The case dates back to 2005, when the U.S. Fish and Wildlife Service documented deaths of a dozen migratory birds at uncovered open fluid pits at Nance Petroleum sites in Wyoming. Nance later become an SM Energy subsidiary.

Copyright 2012 The Associated Press. All rights reserved. This material may not be published, broadcast, rewritten or redistributed.

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Bird Flu Controlled in Mexico

Wednesday, December 19th, 2012

by Xinhua News Agency

Image credit: US EPA

Mexican President Felipe Calderon on Wednesday announced that the bird flu having broken out four months ago in the western Jalisco state has been “totally controlled.”

“After 68 days with no new cases reported, we are entering the stage of eradication” of the H7N3 virus, Calderon said at the presidential residence.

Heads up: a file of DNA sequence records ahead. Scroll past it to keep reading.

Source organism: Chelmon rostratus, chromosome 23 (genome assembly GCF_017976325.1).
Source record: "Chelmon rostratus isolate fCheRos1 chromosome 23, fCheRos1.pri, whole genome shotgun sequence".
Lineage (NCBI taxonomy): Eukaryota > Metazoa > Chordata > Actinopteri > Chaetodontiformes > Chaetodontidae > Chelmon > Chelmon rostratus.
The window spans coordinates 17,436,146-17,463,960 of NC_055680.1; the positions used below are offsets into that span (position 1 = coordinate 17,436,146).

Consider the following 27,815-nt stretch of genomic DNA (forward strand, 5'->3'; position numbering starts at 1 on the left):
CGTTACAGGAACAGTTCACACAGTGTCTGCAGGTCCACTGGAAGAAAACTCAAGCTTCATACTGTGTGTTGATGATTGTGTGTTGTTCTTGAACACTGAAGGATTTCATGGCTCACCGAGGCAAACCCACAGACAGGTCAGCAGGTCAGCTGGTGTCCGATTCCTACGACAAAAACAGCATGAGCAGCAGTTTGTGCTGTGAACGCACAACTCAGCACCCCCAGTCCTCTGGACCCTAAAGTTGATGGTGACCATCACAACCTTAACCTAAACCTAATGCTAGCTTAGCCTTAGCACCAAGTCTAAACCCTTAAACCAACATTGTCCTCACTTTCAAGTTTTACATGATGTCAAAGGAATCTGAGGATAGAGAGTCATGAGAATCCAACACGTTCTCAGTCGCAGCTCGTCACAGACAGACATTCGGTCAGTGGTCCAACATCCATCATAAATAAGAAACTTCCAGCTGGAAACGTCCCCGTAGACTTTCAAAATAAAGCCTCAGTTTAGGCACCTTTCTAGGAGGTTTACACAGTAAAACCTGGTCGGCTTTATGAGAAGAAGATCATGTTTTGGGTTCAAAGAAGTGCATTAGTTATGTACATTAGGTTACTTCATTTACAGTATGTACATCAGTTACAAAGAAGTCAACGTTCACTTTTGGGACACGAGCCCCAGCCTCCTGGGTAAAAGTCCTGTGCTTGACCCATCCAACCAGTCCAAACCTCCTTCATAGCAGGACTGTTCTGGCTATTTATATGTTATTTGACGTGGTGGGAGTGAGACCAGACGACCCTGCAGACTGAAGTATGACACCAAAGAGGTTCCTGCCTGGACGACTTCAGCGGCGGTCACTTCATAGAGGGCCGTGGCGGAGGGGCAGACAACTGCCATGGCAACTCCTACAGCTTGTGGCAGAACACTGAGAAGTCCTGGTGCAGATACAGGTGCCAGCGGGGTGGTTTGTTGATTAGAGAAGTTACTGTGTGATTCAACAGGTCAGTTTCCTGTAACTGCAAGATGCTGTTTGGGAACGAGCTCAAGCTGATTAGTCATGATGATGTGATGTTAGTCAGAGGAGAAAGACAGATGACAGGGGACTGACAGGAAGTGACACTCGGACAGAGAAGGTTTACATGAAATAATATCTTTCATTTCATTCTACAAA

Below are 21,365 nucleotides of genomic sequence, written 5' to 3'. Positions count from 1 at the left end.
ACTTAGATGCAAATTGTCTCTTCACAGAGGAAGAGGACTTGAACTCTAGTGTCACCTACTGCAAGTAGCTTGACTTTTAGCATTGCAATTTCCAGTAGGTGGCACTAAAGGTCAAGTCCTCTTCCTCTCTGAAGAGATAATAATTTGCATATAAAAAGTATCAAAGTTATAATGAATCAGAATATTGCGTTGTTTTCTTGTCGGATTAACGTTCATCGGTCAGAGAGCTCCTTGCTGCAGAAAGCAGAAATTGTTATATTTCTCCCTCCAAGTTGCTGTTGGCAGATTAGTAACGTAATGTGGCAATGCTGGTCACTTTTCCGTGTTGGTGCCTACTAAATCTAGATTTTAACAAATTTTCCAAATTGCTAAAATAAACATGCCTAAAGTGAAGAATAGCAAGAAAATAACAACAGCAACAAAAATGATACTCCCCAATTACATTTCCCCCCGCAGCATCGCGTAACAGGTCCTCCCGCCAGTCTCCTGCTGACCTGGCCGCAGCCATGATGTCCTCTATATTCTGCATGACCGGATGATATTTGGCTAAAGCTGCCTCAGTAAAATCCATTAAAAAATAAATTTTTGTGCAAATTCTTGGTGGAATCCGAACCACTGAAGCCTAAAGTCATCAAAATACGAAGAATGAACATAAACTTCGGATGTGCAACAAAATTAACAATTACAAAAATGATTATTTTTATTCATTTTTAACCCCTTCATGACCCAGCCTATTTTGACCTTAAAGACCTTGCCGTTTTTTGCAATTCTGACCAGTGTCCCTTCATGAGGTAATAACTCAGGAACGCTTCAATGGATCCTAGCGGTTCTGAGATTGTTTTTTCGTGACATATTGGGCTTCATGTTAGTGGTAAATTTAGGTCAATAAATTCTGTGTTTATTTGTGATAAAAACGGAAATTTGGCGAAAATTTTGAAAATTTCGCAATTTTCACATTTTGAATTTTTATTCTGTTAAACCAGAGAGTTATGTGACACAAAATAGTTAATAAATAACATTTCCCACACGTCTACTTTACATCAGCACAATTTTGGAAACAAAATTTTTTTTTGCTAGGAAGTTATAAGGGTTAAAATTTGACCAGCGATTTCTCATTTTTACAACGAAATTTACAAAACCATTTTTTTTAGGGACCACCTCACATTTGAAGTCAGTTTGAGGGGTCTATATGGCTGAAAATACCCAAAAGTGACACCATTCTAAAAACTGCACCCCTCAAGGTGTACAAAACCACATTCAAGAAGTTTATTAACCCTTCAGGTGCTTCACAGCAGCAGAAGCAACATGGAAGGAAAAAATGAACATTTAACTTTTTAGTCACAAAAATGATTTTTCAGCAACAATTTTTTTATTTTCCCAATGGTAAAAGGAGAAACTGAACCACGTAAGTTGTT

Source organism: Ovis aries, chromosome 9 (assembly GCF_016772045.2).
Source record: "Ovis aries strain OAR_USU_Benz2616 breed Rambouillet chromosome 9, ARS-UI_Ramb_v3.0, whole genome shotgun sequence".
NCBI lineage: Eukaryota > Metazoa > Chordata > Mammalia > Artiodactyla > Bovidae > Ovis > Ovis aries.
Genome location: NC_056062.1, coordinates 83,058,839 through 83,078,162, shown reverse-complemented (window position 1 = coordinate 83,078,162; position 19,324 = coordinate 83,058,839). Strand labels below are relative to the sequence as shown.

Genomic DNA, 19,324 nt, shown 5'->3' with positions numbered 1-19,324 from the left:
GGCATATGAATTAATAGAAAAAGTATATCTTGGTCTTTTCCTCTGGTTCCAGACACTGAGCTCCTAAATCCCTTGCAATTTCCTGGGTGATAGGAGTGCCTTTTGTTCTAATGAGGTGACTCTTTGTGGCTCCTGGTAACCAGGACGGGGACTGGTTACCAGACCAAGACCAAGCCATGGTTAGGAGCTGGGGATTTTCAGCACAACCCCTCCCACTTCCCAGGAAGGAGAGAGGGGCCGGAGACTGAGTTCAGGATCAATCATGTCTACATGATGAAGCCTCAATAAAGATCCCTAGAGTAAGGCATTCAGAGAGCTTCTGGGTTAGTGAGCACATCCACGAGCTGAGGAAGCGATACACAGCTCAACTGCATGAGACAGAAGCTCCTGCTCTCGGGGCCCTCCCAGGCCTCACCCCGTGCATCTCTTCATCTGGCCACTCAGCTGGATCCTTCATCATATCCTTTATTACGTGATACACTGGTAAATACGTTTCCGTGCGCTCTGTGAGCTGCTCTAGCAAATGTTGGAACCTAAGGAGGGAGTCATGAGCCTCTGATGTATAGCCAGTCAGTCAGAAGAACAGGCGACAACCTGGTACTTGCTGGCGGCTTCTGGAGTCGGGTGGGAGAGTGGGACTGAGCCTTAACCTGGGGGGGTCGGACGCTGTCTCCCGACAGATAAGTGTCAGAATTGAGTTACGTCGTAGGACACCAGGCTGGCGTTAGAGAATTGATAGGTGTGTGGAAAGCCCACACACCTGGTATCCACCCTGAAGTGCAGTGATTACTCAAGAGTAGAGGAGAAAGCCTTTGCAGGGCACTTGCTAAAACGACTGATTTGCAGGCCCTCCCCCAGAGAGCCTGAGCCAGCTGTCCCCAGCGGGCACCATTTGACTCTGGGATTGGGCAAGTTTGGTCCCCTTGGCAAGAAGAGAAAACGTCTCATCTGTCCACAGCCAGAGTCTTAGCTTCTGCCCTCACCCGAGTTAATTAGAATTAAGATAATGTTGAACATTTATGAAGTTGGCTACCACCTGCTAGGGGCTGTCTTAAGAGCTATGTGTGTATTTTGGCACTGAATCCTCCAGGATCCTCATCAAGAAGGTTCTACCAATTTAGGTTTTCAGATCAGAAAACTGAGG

Mexico will recover very soon from the highly dangerous avian influenza, he said, stressing that the control of this disease is the result of “great effort of the government and producers.”

Among the measures, he said the culling of over 22 million chickens, the establishment of a sanitary cordon and the development of an “effective vaccine against the disease, are crucial to control the virus quickly and decisively.”

In the past months, “around 140 million doses of vaccine have been applied, and we also have a sufficient reserve bank to use if necessary,” the president said.